CELLARAGE, n. A case of cabinet work, for holding bottles of liquors.

CELLARIST, CELLARER, n. An officer in a monastery who has the care of the cellar, or the charge of procuring and keeping the provisions; also, an officer in chapters, who has the care of the temporals, and particularly of distributing bread, wine, and money to canons, an account of their attendance in the choir.

CELLIFEROUS, a. Bearing or producing cells.

CELLULAR, a. Consisting of cells, or containing cells.

The cellular membrane, in animal bodies, is composed of an infinite number of minute cells, communicating with each other. It invests every fiber, and seems to be the medium of connection between all parts of the body. The cells serve as reservoirs for fat.

CELLULIFEROUS, a. Bearing or producing little cells.

CELSITUDE, n. Highth; elevation.

CELT, n. One of the primitive inhabitants of the South of Europe. [see Celtic.]

CELTIBERIAN, a. Pertaining to Celtiberia, and its inhabitants, the Celtiberi, or Celts of the Iberus, a river in Spain.

CELTIBERIAN, n. An inhabitant of Celtiberia.

CELTIC, a. Pertaining to the primitive inhabitants of the South and West of Europe, or to the early inhabitants of Italy, Gaul, Spain and Britain. We say, Celtic nations; Celtic customs; Celtic origin.

CELTIC, n. The language of the Celts.

CELTICISM, n. The manners and customs of the Celts.

CELTIS, n. The nettle-tree, of several species; among which are the australis or southern, a native of Africa and the South of Europe; the oriental, growing an Armenia and Taurica; and the western, growing in Virginia.

CEMENT, n.

1. Any glutinous or other substance capable of uniting bodies in close cohesion, as mortar, glue, soder, etc. In building, cement denotes a stronger kind of mortar than that which is ordinarily used.

2. Bond of union; that which unites firmly, as persons in friendship, or men in society.

3. Powders or pastes, surrounding bodies in pots and crucibles, for chimical purposes.

CEMENT, v.t. To unite by the application of glutinous substances, by mortar which hardens, or other matter that produces cohesion of bodies.

2. To unite firmly or closely; as, to cement all parts of the community; to cement friendship.

CEMENT, v.t. To unite or become solid; to unite and cohere.

CEMENTATION, n.

1. The act of cementing; the act of uniting by a suitable substance.

2. In chimistry, the act of applying cements to substances, or the corroding and changing of them by cement. This is done by surrounding them with the powder of another body, and exposing them, in a close vessel, to a heat not sufficient to fuse them.

CEMENTATORY, a. Cementing; having the quality of uniting firmly.

CEMENTED, pp. United by cement; changed by cement; firmly united; consolidated.

CEMENTER, n. The person or thing that cements.

CEMENTING, ppr. Uniting by cement; changing by means of a cement; uniting closely; consolidating.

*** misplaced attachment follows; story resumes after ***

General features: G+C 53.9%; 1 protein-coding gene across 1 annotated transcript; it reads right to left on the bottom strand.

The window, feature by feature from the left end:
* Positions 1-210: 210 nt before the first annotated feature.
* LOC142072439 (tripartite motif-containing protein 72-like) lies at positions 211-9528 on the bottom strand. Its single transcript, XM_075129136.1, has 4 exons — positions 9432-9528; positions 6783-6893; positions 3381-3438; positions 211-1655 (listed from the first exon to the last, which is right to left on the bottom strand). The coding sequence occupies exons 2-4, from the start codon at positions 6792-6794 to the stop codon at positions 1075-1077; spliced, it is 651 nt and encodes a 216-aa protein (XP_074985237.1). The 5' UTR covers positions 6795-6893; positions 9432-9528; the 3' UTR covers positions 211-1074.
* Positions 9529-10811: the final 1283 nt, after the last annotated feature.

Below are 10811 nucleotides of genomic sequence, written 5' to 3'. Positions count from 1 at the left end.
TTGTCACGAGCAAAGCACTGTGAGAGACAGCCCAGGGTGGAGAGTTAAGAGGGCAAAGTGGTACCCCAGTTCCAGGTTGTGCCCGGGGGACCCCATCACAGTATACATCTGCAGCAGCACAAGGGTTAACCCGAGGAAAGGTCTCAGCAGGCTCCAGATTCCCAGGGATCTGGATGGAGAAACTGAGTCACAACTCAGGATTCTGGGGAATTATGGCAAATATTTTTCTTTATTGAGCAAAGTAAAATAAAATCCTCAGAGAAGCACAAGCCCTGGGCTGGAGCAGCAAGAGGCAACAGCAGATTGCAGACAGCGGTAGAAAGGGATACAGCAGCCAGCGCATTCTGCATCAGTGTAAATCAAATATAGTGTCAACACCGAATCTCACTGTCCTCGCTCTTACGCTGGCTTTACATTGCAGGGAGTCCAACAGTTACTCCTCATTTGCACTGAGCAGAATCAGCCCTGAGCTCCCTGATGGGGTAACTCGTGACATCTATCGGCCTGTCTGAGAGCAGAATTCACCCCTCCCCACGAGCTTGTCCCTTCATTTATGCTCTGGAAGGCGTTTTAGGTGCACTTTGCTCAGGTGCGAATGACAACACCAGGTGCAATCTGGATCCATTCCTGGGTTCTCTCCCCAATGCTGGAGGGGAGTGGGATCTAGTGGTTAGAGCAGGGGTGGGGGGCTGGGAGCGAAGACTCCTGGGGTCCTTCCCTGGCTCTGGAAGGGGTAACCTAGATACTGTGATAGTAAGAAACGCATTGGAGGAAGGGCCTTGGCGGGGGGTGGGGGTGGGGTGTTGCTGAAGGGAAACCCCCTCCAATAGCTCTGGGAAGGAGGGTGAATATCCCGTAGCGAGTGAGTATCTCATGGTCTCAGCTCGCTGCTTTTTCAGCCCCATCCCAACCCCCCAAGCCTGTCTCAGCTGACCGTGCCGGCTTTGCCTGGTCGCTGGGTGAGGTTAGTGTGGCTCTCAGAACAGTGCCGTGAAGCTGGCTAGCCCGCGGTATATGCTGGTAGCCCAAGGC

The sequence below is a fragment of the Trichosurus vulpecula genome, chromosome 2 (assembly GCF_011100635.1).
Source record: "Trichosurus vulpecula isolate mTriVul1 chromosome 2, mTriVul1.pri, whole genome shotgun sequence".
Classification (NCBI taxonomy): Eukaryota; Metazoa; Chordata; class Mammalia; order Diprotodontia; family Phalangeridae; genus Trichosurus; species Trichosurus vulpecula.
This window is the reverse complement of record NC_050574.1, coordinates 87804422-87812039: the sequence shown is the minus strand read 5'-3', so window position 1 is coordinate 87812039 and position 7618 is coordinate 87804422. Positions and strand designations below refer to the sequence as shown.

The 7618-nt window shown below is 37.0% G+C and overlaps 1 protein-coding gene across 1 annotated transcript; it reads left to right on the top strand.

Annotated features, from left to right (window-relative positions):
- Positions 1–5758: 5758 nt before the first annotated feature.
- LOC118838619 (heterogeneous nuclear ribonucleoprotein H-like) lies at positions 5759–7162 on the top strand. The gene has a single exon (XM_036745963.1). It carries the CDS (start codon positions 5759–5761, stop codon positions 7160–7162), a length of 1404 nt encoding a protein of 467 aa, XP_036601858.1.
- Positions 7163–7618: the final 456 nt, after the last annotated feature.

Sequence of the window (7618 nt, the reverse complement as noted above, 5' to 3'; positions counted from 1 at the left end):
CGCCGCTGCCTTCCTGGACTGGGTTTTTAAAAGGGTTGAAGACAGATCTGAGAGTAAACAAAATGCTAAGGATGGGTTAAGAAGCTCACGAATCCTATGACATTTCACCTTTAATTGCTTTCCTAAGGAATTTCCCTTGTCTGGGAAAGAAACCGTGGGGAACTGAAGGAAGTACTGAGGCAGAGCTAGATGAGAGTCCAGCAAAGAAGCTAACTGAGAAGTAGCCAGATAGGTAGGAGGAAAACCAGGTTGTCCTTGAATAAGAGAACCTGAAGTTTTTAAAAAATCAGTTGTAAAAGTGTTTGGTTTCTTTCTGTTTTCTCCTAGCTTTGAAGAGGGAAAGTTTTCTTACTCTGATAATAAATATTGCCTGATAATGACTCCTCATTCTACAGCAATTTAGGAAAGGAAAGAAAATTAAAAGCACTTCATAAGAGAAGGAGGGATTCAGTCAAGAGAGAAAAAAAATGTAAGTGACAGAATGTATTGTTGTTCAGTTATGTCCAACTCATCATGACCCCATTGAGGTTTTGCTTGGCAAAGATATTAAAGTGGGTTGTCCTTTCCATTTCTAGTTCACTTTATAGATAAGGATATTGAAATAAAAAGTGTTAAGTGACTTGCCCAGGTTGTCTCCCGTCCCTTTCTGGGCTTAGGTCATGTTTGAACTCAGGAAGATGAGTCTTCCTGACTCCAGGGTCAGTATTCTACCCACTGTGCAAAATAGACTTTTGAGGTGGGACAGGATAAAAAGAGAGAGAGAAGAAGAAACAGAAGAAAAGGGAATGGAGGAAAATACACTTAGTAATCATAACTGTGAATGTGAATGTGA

CEMENTITIOUS, a. Having the quality of cementing.

CEMETERY, n. A place where the dead bodies of human beings are buried.

CENATORY, a. Pertaining or relating to supper.

CENOBITE, n. One of a religious order, who live in a convent, or in community; in opposition to an anchoret, or hermit, who lives in solitude.

CENOBITIC, CENOBITICAL, a. Living in community, as men belonging to a convent.

CENOBY, n. A place where person live in community.

CENOTAPH, n. An empty tomb erected in honor of some deceased person; a monument erected to one who is buried elsewhere.

CENSE, n.

1. A public rate or tax.

2. Condition; rank.

CENSE, v.t. To perfume with odors from burning substances.

CENSER, n. A vase or pan in which incense is burned. Among the Jews, a kind of chafing-dish, covered by a dome, and suspended by a chain, used to offer perfumes in sacrifices.

CENSING, ppr. Perfuming with odors.

CENSION, n. A rate, tax, or assessment.

CENSOR, n.

1. An officer, in ancient Rome, whose business was to register the effects of the citizens, to impose taxes according to the property which each man possessed, and to inspect the manners of the citizens, with power to censure vice and immorality, by inflicting a public mark of ignominy on the offender.

2. One who is empowered to examine all manuscripts and books, before they are committed to the press, and to see that they contain nothing heretical or immoral.

3. One who is given to censure.

CENSORIAL, CENSORIAN, a.

1. Belonging to a censor, or to the correction of public morals; as, censorial power.

2. Full of censure; See Censorious, the proper word.

CENSORIOUS, a.

1. Addicted to censure; apt to blame or condemn; severe in making remarks on others, or on their writings or manners; often implying ill-nature, illiberality, or uncharitableness; as a censorious critic.

2. Implying or expressing censure; as, censorious remarks.

CENSORIOUSLY, adv. In a censorious manner.

CENSORIOUSNESS, n.

1. Disposition to blame and condemn; the habit o censuring or reproaching.

2. The quality of being censorious.

CENSORSHIP, n. The office or dignity of a censor; the time during which a censor holds his office.

CENSUAL, a. Relating to, or containing a census; liable to be rated.